Cost of Iraq War – $3 Trillion and Rising
March 28, 2008
Like many political science and international studies students, I was first introduced to Nobel Prize winning economist Joseph Stiglitz while discussing globalization. His 2002 book “Globalisation and its Discontents” was the tastiest of textbooks for the aspiring politico and undeclared academic. The critical assessment of globalization Stiglitz put forth cost him a job at the World Bank, but helped stimulate the minds of many who grew up in the midst of the internet and NAFTA.
Now, Stiglitz has struck again. His new book, “The Three Trillion Dollar War”, is an in-depth look at the dollar cost of the Iraq war, and the subsequent consequences (dollar or otherwise) of all the money spent. In an interview given to the Guardian, Stiglitz reveals some shocking conclusions his research uncovered:
In 2005, the Congressional Budget Office estimated the cost of the Iraq war at $500bn. Stiglitz and the book’s co-author, Linda Bilmes, found this number to be surprisingly low. Discrepancies began to unveil themselves. For instance, the listed cost of the 2007 troop surge only accounted for combat troops. No funds were budgeted for the additional support troops needed as well. After years of data mining and number crunching, they’ve found the cost to be between 2 and 3 trillion dollars.
What’s more surprising than an unannounced 3 trillion dollar bill? Stiglitz links the cost of the war to US credit woes, economic recession, dependency on foreign nations, and even the failure of foreign aid in Africa. The war cost has been paid for not by raising taxes, but primarily through borrowed money. This has hidden the true cost of the war from Americans – most of whom have been spending their savings as if they were lottery winnings. We were, as NYT columnist Paul Krugman calls it, “partying like it was 1929”.
Once the lights came back on and the party ended, an economic recession hit. Banks called for a bailout. Problem was, the US didn’t have the money to bail out everyone. Many bailouts are being financed not by the US, but by countries in the Middle East and Asia. Other nations rescued Citibank and Meryl Lynch when they called for help. These companies now depend – as does our economy – on forces other than our own.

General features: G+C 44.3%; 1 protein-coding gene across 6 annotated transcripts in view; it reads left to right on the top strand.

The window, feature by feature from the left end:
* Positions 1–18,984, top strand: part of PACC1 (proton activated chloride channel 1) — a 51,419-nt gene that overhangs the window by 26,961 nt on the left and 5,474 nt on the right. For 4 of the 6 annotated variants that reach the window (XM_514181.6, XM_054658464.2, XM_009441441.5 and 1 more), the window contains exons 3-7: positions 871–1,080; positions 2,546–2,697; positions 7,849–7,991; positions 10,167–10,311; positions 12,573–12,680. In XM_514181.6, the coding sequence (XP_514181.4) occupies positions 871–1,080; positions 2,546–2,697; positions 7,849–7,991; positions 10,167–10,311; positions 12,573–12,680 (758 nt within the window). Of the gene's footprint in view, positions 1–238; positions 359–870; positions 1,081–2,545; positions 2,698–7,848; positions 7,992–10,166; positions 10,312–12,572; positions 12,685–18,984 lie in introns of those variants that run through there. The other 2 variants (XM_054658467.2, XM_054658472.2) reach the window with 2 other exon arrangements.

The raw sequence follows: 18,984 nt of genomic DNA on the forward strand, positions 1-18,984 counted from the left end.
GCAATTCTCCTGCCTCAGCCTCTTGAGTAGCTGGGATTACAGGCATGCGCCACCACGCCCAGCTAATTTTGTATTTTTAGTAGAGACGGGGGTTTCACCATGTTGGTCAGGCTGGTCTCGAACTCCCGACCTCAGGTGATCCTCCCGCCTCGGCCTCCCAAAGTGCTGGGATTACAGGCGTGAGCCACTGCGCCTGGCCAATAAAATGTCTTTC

Outside of the actual cost, even the war itself has had economic effects. The instability in the Iraq region has sent oil prices souring to new heights. At the start of the war, oil was $25 a barrel. Now it’s over $100. Developing nations are feeling these price hikes like never before. African nations have been amongst the more dire strugglers. Stiglitz estimates that years of foreign aid have been virtually erased simply due to high oil prices.
This is just the tip of the iceberg.
The amount spent on the war so far could have paid for 8 million housing units, 15 million public school teachers, health care for 530 million children for a year, or collage scholarships for 43 million students. Three trillion could have fixed America’s social security problem for half a century. America, says Stiglitz, is currently spending $5bn a year in Africa, and worrying about being outflanked by China there: “Five billion is roughly 10 days’ fighting, so you get a new metric of thinking about everything.”
It appears it is our economy – and not the terrorists – that now sit in the cross hairs.
The amount the US spends on the monthly running costs of the wars in Iraq and Afghanistan – on top of regular defense spending
The amount paid by every US household every month towards the current operating costs of the war
The amount Halliburton has received in single-source contracts for work in Iraq
The annual cost to the US of the rising price of oil, itself a consequence of the war
- $3 trillion
A conservative estimate of the true cost – to America alone – of Bush’s Iraq adventure. The rest of the world, including Britain, will shoulder about the same amount again
Cost of 10 days’ fighting in Iraq
- $1 trillion
The interest America will have paid by 2017 on the money borrowed to finance the war
The average drop in income of 13 African countries – a direct result of the rise in oil prices. This drop has more than offset the recent increase in foreign aid to Africa
(Figures and other quotes heisted from the Guardian; read the full article here)